The sanctions the administration is re-imposing in two waves (August and November) on Iran are effectively the same sanctions that were in place in 2013 and led to the JCPOA negotiations. Unlike 2013, the Trump administration does not have the full support of the international community and is not bolstered by several United Nations Security Council resolutions imposing sanctions on Iran to generate maximum pressure on Tehran. Instead, the US withdrawal from the JCPOA has caused an ugly split with our European allies who passed a blocking regulation preventing EU companies from complying with US sanctions on Iran and has drawn the ire of the other deal signatories, China and Russia, and key partners – such as Turkey, India, Japan, and South Korea – who went along with US sanctions in 2013.
Since the collapse of the Soviet Union, the Russian Federation has attempted to control the countries in its neighborhood at all cost and punish those countries who resist Moscow’s will. In 2008, the United States and the West did not do enough to deter Russian aggression – this mistake must not be repeated.
Canada has refused so far to revoke its statements of support for Badawi and her brother Raif Badawi, prompting Saudi Arabia to increase its response on August 8. Samar Badawi is known for her advocacy on women’s rights in Saudi Arabia; her brother remains in jail, and his family has been living in exile in Canada after being imprisoned in Saudi Arabia for promoting religious tolerance.
US Senator Lindsey Graham (R-SC) said the new sanctions were necessary because existing measures had “failed to deter Russia from meddling in the upcoming 2018 elections,” and that these sanctions would be in place “until [Russia] ceases and desists meddling in the US electoral process.”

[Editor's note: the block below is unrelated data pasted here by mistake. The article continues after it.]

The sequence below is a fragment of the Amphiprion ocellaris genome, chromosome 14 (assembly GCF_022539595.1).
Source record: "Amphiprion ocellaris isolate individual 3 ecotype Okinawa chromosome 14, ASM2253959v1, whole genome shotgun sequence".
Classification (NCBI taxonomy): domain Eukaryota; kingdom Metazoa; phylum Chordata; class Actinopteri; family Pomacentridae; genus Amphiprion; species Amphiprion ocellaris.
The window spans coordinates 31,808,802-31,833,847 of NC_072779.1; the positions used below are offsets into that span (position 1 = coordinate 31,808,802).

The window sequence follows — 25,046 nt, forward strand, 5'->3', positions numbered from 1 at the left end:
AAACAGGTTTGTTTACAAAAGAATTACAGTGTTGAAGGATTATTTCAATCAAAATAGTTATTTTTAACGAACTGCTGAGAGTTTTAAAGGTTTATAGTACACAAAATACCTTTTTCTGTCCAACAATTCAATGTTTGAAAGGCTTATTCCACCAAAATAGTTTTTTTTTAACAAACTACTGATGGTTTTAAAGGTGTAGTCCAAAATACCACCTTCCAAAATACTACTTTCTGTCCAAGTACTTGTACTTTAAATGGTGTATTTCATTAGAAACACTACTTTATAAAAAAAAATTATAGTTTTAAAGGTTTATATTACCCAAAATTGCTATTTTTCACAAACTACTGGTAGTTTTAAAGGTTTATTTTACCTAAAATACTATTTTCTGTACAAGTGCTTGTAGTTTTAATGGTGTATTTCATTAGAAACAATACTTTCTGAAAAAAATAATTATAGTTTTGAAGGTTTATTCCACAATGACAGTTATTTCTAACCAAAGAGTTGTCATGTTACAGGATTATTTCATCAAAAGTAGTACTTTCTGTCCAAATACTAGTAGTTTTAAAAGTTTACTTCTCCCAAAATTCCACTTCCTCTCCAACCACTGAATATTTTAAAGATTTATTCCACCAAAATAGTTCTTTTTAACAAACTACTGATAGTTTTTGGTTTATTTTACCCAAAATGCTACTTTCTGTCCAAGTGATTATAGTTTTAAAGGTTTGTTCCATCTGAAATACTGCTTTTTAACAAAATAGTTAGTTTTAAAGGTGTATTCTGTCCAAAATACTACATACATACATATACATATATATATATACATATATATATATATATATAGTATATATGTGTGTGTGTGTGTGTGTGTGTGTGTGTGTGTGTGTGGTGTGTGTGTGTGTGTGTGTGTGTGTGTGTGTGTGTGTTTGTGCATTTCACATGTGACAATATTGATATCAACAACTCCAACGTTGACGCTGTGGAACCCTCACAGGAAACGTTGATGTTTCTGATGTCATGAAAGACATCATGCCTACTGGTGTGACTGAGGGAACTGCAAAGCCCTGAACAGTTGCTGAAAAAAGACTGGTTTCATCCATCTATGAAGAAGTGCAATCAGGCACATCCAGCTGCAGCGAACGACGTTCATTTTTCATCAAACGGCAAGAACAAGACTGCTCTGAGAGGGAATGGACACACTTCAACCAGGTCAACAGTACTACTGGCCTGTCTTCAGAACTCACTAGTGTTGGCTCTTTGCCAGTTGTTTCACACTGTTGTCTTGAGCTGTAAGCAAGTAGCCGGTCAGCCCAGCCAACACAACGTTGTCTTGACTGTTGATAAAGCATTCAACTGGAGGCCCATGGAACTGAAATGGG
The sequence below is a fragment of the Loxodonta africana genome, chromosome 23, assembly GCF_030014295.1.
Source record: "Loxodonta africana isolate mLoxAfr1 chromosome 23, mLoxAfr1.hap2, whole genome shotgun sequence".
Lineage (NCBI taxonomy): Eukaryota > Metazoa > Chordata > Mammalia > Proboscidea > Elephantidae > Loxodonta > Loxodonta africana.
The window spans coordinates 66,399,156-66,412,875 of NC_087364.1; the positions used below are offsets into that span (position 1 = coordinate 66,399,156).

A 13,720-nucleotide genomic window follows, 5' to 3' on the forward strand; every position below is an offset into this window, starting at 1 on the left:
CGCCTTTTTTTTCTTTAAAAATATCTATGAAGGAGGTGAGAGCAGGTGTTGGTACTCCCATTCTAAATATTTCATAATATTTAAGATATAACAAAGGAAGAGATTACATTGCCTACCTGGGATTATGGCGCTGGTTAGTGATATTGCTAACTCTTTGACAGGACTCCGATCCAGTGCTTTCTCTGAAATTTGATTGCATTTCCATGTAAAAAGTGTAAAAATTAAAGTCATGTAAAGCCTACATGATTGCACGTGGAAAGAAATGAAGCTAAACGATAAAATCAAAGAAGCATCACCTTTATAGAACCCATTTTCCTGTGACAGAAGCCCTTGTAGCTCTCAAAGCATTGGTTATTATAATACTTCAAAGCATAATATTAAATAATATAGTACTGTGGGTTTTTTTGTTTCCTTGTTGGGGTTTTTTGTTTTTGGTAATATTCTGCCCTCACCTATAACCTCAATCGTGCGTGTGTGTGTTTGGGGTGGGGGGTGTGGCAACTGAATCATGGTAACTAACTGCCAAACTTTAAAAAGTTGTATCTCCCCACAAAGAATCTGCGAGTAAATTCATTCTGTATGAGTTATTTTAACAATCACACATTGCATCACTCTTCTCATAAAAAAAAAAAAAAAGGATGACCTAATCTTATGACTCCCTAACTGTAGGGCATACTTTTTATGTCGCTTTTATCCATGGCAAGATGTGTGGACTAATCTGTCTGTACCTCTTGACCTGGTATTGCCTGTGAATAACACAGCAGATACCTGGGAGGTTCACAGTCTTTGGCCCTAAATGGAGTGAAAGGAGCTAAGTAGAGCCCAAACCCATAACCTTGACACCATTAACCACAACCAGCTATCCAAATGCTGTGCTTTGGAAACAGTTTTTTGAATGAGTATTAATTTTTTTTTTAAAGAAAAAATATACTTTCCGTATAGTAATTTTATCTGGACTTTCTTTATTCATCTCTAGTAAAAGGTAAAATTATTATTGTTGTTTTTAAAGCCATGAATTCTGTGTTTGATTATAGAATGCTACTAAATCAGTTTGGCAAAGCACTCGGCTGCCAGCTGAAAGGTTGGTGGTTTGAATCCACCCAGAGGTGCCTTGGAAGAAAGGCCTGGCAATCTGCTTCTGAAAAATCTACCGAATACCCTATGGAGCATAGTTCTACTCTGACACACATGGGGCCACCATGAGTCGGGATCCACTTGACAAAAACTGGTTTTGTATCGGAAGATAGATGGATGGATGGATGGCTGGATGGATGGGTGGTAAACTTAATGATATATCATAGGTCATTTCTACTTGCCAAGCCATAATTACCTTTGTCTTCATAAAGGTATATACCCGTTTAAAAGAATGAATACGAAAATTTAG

Nothing brings home the cost of war better than meeting some of its victims. My most searing memory as British Ambassador to Georgia came when I visited a group of Georgian internally displaced persons near the city of Gori, less than fifty miles from Georgia’s capital, Tbilisi. They lived down a long dirt road, far from any schools, shops, medical centers, or places of work. They had little furniture, scant possessions, and few prospects for improving their lot. One elderly woman cried as she told me of her lost family: her husband prematurely dead due to ill health; one son killed in the war; another son killed in a criminal incident in Moscow, where he had moved in search of work. Another family was in despair, because both their children had serious medical issues which were not being treated. Their overall outlook remained bleak – a world removed from the more optimistic mood in Tbilisi, celebrating Georgia’s recently signed Association Agreement with the EU.
The conflict presented a formidable challenge. Georgia was not just another neighbor for Turkey – the two countries had built robust diplomatic and commercial ties since the collapse of the Soviet Union. But Russia, too, had become a leading commercial and political partner for Ankara. Turkish policymakers viewed Russian pushback against the West in the Black Sea as a serious threat and sought to mitigate the conflict.
Rebutting criticism that the United Kingdom’s pending withdrawal from the European Union would weaken Britain’s influence in the world, Williamson said “never underestimate my nation.”
Ten years on, the NATO Summit in Brussels July 11-12 offers the prospect of reversing the shortcomings of Bucharest and restoring momentum to NATO’s Open Door policy.
This piece is part of a two part series on current US-Turkey relations. See the first piece here.Relations between Turkey and the United States may have hit a new low after the US Department of the Treasury sanctioned two Turkish government officials in response to the imprisonment of an American pastor in Turkey on July 31st.
The sanctions were placed on Turkey’s Minister of Justice, Abdulhamit Gül, and the Minister of Interior, Süleyman Soylu, on the basis of the 2016 Global Magnitsky Act and 2012 Magnitsky Act. These acts give the United States government the authority to sanction foreign nationals who abuse human rights or are involved in corrupt practices.